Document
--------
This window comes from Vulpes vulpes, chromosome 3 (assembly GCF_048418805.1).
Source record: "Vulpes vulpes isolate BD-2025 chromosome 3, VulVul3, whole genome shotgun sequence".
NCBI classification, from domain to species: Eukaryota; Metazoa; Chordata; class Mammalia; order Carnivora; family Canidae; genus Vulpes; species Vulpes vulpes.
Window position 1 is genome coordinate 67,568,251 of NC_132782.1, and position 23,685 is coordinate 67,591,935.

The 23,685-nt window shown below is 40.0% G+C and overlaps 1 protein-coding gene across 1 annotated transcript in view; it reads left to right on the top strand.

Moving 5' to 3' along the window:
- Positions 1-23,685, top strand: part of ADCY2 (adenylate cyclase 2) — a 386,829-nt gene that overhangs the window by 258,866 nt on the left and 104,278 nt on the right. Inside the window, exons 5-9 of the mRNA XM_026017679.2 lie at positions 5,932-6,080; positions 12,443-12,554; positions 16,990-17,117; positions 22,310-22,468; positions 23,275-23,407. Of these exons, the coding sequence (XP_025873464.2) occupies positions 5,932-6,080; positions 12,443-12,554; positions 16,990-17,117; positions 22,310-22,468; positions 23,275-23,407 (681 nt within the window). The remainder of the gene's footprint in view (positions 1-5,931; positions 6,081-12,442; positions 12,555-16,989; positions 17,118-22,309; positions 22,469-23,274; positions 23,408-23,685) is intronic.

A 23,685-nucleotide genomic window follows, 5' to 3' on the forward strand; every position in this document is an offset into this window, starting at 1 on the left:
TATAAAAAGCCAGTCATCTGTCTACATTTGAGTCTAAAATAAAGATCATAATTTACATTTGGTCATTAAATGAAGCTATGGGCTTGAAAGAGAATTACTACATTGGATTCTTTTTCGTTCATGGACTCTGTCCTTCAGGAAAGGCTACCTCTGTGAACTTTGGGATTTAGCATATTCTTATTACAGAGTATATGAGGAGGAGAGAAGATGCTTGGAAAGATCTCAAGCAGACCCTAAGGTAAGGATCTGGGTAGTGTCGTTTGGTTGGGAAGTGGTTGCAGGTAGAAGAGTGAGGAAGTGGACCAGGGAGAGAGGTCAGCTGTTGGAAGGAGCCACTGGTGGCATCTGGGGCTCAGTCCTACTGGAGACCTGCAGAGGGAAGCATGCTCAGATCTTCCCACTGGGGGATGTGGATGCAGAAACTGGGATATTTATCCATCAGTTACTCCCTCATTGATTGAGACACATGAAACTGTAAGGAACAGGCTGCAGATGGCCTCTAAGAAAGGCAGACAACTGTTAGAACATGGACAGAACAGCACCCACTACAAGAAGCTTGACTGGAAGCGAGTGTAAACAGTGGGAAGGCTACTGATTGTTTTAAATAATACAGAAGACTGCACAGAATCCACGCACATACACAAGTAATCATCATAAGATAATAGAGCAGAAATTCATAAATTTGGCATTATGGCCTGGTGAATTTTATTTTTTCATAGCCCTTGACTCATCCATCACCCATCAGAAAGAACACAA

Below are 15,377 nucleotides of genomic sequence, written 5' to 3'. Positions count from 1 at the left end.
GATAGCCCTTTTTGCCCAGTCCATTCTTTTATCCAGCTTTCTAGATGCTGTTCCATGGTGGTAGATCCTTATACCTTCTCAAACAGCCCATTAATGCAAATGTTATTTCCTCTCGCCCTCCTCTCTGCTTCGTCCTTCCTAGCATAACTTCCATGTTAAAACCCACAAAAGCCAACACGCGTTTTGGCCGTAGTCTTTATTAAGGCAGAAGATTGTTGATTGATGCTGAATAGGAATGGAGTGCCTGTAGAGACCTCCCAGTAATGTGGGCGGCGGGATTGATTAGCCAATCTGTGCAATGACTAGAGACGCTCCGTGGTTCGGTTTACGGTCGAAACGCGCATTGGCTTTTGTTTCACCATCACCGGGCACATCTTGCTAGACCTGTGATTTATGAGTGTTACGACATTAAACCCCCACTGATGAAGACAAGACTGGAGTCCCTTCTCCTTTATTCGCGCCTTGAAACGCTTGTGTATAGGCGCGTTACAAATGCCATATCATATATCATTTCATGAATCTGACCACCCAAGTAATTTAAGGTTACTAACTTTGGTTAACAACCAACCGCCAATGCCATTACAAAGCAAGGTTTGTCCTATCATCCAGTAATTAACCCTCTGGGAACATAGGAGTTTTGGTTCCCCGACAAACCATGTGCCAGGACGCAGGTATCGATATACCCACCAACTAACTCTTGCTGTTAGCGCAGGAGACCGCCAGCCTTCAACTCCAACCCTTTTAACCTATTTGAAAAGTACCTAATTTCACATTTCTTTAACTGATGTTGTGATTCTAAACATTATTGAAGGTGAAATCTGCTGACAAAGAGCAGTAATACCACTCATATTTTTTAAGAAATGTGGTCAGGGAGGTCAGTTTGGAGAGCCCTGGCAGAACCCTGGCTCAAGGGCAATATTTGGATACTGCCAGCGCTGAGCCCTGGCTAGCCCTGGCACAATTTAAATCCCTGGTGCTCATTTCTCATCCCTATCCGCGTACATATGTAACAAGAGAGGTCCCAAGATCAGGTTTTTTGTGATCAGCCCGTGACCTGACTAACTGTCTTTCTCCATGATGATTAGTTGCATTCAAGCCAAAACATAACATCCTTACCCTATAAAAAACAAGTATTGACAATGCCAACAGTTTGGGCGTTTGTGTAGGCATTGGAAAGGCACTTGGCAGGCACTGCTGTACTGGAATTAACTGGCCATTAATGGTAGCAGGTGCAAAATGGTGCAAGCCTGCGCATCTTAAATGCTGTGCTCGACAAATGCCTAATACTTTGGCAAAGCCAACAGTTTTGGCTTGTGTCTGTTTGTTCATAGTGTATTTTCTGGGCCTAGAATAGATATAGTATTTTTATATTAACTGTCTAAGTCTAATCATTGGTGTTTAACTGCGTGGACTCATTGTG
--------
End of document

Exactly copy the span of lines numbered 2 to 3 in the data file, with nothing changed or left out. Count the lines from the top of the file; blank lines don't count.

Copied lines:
Source record: "Vulpes vulpes isolate BD-2025 chromosome 3, VulVul3, whole genome shotgun sequence".
NCBI classification, from domain to species: Eukaryota; Metazoa; Chordata; class Mammalia; order Carnivora; family Canidae; genus Vulpes; species Vulpes vulpes.